Randall had an uncanny clairvoyance for helping friends in subtle precarious moments—almost always as only he could help, with something written: critical sentences in a letter, or an unanticipated published book review. Twice or thrice, I think, he must have thrown me a lifeline. In his own life, he had much public acclaim and more private. The public, at least, fell cruelly short of what he deserved. Now that he is gone, I see clearly that the spark from heaven really struck and irradiated the lines and being of my dear old friend—his noble, difficult, and beautiful soul.

— from The Company They Kept

Hart Crane

If the poet is to be held completely to the already evolved and exploited sequences of imagery and logic—what field of added consciousness and increased perceptions (the actual province of poetry, if not lullabyes) can be expected when one has to relatively return to the alphabet every breath or so? In the minds of people who have sensitively read, seen and experienced a great deal, isn’t there a terminology something like short-hand as compared to usual descriptions and dialects, which the artist ought to be right in trusting as a reasonable connective agent toward fresh concepts, more inclusive evaluations?

— Letter to Harriet Monroe, October 1926

These are dull times for poetry…and I must admit that with all my present salutary circumstances my impulses in that direction are surprisingly low. A beautiful environement and economic security are far from compensating for a world of chaotic values and frightful spiritual depression. And I can’t derive any satisfaction in the spinning out of mere personal moods and attitudes.

—Letter to Eda Lou Walton, November 1931

Robert Duncan

But I’m not sure that all aspects of what determines our sense of evils and goods can can be reasond out and explaind. Some are life-intuitions, inner recognitions of what is appropriate to our nature, and may be obscure in its intent. But even these must be creative intuitions, for I would follow here Darwin’s insight that evolution has within it no “plan.” The concord of volitions is then an environment in which individual volitions so fit that they survive; which must always be reimagined, for from every paradise the terms of its not being free for new volition to thrive will become clear.

As in creating a Poetry as well as making poems, we seek to create an environment in which our own creative spirit fits. Projecting its own lawfulness

— Letter to Denise Levertov, July 28 1966

Jacob Klein

In a curious way we ourselves are, as it were, the watershed that divides the all-comprehensive domain of the familiar into that which belongs to nature and that which is the product of human artfulness. This division was not invented by, say Aristotle, but is itself…a natural division. Here again, nature connotes a horizontal relationship. The horizon within which events in nature are viewed…is the workmanship of human artisans, who, in turn, find the model for their proceedings and for the knowledge thereof—the model for their tekhne—in the workings of nature, the artist.

— “On the Nature of Nature”

Thomas Merton

He who attempts to act and do things for others or for the world without deepening his own self understanding, freedom, integrity and capacity to love will not have anything to give others. He will communciate to them nothing but the contagion of his own obsessions, his aggressiveness, his ego-centered ambitions, his delusions about ends and means, his doctrinaire prejudices and ideas. There is nothing more tragic in the modern world than the misuse of power and action to which men are driven by their own Faustian misunderstandings and misapprehensions. We have more power at our disposal today than we have ever had, and yet we are more alienated and estranged from the inner ground of meaning and of love than we have ever been. The result of this is evident.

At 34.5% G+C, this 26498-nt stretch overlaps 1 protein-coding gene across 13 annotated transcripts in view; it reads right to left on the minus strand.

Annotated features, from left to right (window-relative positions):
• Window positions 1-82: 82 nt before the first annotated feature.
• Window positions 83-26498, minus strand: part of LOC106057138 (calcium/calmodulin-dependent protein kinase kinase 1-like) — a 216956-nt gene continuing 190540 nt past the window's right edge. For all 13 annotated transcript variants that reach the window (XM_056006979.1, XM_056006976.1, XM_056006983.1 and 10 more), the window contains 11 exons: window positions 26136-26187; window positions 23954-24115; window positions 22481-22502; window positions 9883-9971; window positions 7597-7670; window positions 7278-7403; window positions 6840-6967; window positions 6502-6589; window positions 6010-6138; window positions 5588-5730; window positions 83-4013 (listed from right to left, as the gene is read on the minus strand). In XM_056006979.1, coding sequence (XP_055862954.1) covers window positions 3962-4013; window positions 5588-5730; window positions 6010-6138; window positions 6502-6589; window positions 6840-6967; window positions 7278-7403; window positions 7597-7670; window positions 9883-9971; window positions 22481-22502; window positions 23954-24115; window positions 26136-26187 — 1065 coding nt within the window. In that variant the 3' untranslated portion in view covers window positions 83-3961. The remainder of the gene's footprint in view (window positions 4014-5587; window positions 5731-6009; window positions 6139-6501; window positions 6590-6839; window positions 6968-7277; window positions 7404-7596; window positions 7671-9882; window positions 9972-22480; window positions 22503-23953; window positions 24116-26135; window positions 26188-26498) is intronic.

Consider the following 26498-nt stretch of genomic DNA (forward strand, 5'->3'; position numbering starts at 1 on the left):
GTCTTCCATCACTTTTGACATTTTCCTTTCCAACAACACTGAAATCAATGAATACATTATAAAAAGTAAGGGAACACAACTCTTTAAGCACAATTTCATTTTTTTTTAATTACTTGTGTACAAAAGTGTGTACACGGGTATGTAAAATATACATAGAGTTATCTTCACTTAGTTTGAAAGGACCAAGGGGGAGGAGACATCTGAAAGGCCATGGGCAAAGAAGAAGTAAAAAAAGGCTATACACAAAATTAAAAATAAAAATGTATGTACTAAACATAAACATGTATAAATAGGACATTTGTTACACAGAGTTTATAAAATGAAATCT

— “Contemplation in a World of Action”

John Gardner

On the whole, the capacity for recognizing the significant is a gift. It helps not to be a dupe, to be, instead, a person of independent mind, not carried away by fads; and it may help to be a slow, deep thinker rather than a brilliant, facile one. If the young writer is by nature a foolish person, his chances are bad though perhaps, to tell the truth, not all that bad. Every teacher of middle age or more can count up instances of highly successful former students who, as freshmen or sophomores, even juniors or seniors, seemed silly beyond all hope of reclamation. People change, sometimes because of outside forces—sickness, a failed marriage, a shattering family death, sometimes love or success—sometimes from a gradual process of maturing or reconsideration.

— “The Writer’s Nature”

Virginia Woolf

I should implore you to remember your responsibilities, to be higher, more spiritual; I should remind you how much depends on you, and what an influence you can exert upon the future. But those exhortations can safely, I think, be left to the other sex, who will put them, and indeed have put them, with far greater eloquence than I can compass. When I rummage in my own mind I find no noble sentiments about being companions and equals and influencing the world to higher ends. I find myself saying briefly and prosaically that it is much more important to be oneself than anything else. Do not dream of influencing other people, I would say, if I knew how to make it sound exalted. Think of things in themselves.

— A Room of One’s Own